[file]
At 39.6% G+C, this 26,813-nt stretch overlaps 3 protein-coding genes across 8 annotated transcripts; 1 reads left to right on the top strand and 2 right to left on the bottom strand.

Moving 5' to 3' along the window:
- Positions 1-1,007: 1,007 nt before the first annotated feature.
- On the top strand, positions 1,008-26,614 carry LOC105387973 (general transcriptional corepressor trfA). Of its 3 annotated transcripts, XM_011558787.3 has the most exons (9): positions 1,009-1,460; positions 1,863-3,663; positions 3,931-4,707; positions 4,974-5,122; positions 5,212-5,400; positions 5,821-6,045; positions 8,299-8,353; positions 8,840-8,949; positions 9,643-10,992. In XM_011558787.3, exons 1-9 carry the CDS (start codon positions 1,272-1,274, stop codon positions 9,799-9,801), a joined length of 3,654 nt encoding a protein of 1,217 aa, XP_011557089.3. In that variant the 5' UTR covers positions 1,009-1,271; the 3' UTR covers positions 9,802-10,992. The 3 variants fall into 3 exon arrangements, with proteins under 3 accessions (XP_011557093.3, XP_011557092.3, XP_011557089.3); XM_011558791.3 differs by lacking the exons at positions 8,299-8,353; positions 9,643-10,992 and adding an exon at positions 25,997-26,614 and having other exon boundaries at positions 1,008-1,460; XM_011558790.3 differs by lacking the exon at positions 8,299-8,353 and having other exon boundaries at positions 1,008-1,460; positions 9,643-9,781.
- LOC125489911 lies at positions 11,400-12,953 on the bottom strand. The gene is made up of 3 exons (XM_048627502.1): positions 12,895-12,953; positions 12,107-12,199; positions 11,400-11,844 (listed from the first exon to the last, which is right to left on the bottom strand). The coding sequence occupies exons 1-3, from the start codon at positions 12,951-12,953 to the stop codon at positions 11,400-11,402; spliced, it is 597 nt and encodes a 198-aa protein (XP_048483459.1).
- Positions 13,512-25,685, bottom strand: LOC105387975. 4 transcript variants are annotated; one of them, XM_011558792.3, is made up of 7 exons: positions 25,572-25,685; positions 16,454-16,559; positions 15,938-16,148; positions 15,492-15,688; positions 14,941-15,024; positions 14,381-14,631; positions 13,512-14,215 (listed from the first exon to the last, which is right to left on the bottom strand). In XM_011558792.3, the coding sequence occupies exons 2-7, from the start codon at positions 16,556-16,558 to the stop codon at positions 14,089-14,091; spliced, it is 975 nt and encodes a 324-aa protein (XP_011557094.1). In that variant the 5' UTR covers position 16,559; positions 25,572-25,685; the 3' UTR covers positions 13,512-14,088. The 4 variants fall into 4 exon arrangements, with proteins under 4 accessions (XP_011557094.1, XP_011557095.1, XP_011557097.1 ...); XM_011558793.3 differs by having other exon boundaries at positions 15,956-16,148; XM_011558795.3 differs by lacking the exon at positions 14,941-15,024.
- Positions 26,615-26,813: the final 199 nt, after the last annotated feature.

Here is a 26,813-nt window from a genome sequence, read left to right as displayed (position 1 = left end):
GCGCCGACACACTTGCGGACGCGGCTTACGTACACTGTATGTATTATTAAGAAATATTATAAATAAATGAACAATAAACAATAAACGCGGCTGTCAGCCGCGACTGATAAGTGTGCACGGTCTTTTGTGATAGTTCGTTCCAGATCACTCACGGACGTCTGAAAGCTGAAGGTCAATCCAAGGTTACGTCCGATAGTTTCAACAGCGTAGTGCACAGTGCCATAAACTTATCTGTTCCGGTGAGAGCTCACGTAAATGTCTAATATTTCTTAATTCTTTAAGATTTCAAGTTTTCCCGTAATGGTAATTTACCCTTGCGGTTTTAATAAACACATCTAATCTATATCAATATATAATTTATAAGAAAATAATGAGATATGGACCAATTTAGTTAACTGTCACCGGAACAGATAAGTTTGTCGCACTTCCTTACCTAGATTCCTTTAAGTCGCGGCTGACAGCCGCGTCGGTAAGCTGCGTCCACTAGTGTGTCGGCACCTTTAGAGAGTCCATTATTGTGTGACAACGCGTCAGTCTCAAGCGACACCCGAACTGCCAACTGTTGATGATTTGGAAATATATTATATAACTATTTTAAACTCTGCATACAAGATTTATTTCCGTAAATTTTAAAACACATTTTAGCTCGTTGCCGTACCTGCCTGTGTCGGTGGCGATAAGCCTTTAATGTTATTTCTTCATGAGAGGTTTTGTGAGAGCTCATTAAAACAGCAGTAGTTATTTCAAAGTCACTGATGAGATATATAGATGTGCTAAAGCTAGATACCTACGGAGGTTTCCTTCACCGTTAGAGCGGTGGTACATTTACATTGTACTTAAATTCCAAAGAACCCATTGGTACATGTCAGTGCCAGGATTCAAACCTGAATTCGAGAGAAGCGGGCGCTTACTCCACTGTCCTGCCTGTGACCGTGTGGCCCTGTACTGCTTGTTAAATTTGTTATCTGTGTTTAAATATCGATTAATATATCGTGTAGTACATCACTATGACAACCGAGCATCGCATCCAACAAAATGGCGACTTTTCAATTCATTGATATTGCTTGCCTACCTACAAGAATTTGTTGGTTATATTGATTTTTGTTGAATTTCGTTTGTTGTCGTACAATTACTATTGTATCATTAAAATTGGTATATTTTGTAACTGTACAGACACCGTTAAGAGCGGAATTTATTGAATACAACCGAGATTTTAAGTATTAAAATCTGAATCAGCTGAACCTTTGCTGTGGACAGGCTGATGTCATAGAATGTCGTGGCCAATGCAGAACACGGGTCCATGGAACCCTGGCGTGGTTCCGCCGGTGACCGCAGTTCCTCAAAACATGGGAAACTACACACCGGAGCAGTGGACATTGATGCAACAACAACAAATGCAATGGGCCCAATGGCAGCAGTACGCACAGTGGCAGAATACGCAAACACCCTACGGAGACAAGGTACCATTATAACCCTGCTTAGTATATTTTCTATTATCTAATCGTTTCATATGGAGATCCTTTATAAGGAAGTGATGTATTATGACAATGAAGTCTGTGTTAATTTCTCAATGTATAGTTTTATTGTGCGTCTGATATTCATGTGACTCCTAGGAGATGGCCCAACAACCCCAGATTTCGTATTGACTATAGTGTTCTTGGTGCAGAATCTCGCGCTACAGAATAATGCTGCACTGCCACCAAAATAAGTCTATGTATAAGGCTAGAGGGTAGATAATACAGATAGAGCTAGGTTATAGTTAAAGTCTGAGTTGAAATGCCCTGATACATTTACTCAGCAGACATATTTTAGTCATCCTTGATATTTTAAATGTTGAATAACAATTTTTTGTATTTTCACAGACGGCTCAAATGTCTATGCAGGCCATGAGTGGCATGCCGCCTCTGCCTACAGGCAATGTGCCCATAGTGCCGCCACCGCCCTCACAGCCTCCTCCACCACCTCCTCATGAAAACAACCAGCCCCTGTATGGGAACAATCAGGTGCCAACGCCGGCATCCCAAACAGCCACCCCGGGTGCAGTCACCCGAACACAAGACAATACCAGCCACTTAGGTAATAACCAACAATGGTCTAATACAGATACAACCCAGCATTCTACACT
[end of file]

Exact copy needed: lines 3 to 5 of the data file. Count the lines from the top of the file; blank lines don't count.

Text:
- Positions 1-1,007: 1,007 nt before the first annotated feature.
- On the top strand, positions 1,008-26,614 carry LOC105387973 (general transcriptional corepressor trfA). Of its 3 annotated transcripts, XM_011558787.3 has the most exons (9): positions 1,009-1,460; positions 1,863-3,663; positions 3,931-4,707; positions 4,974-5,122; positions 5,212-5,400; positions 5,821-6,045; positions 8,299-8,353; positions 8,840-8,949; positions 9,643-10,992. In XM_011558787.3, exons 1-9 carry the CDS (start codon positions 1,272-1,274, stop codon positions 9,799-9,801), a joined length of 3,654 nt encoding a protein of 1,217 aa, XP_011557089.3. In that variant the 5' UTR covers positions 1,009-1,271; the 3' UTR covers positions 9,802-10,992. The 3 variants fall into 3 exon arrangements, with proteins under 3 accessions (XP_011557093.3, XP_011557092.3, XP_011557089.3); XM_011558791.3 differs by lacking the exons at positions 8,299-8,353; positions 9,643-10,992 and adding an exon at positions 25,997-26,614 and having other exon boundaries at positions 1,008-1,460; XM_011558790.3 differs by lacking the exon at positions 8,299-8,353 and having other exon boundaries at positions 1,008-1,460; positions 9,643-9,781.
- LOC125489911 lies at positions 11,400-12,953 on the bottom strand. The gene is made up of 3 exons (XM_048627502.1): positions 12,895-12,953; positions 12,107-12,199; positions 11,400-11,844 (listed from the first exon to the last, which is right to left on the bottom strand). The coding sequence occupies exons 1-3, from the start codon at positions 12,951-12,953 to the stop codon at positions 11,400-11,402; spliced, it is 597 nt and encodes a 198-aa protein (XP_048483459.1).